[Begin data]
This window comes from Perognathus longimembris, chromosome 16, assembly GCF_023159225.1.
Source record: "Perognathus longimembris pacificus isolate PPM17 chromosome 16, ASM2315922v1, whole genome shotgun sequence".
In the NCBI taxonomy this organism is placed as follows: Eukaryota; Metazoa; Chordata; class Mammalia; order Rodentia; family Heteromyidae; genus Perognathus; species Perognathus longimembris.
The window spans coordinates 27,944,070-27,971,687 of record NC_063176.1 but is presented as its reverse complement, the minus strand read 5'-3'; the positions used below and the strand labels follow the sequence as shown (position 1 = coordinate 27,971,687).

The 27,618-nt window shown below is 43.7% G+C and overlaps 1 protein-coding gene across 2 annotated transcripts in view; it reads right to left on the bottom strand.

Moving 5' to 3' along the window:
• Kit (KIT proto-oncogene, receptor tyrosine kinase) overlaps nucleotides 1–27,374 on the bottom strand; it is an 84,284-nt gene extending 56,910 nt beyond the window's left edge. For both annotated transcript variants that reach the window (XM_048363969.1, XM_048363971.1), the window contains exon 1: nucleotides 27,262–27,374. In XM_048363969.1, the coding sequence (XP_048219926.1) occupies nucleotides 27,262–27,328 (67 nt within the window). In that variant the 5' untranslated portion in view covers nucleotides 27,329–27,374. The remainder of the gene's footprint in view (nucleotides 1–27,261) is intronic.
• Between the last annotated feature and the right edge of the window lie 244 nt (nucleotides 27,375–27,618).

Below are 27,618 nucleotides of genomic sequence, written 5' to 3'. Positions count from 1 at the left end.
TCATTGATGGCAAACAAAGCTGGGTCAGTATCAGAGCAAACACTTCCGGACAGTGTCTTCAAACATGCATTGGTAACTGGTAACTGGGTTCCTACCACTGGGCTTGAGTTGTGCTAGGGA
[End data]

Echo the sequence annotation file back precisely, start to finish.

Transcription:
This window comes from Perognathus longimembris, chromosome 16, assembly GCF_023159225.1.
Source record: "Perognathus longimembris pacificus isolate PPM17 chromosome 16, ASM2315922v1, whole genome shotgun sequence".
In the NCBI taxonomy this organism is placed as follows: Eukaryota; Metazoa; Chordata; class Mammalia; order Rodentia; family Heteromyidae; genus Perognathus; species Perognathus longimembris.
The window spans coordinates 27,944,070-27,971,687 of record NC_063176.1 but is presented as its reverse complement, the minus strand read 5'-3'; the positions used below and the strand labels follow the sequence as shown (position 1 = coordinate 27,971,687).

The 27,618-nt window shown below is 43.7% G+C and overlaps 1 protein-coding gene across 2 annotated transcripts in view; it reads right to left on the bottom strand.

Moving 5' to 3' along the window:
• Kit (KIT proto-oncogene, receptor tyrosine kinase) overlaps nucleotides 1–27,374 on the bottom strand; it is an 84,284-nt gene extending 56,910 nt beyond the window's left edge. For both annotated transcript variants that reach the window (XM_048363969.1, XM_048363971.1), the window contains exon 1: nucleotides 27,262–27,374. In XM_048363969.1, the coding sequence (XP_048219926.1) occupies nucleotides 27,262–27,328 (67 nt within the window). In that variant the 5' untranslated portion in view covers nucleotides 27,329–27,374. The remainder of the gene's footprint in view (nucleotides 1–27,261) is intronic.
• Between the last annotated feature and the right edge of the window lie 244 nt (nucleotides 27,375–27,618).

Below are 27,618 nucleotides of genomic sequence, written 5' to 3'. Positions count from 1 at the left end.
TCATTGATGGCAAACAAAGCTGGGTCAGTATCAGAGCAAACACTTCCGGACAGTGTCTTCAAACATGCATTGGTAACTGGTAACTGGGTTCCTACCACTGGGCTTGAGTTGTGCTAGGGA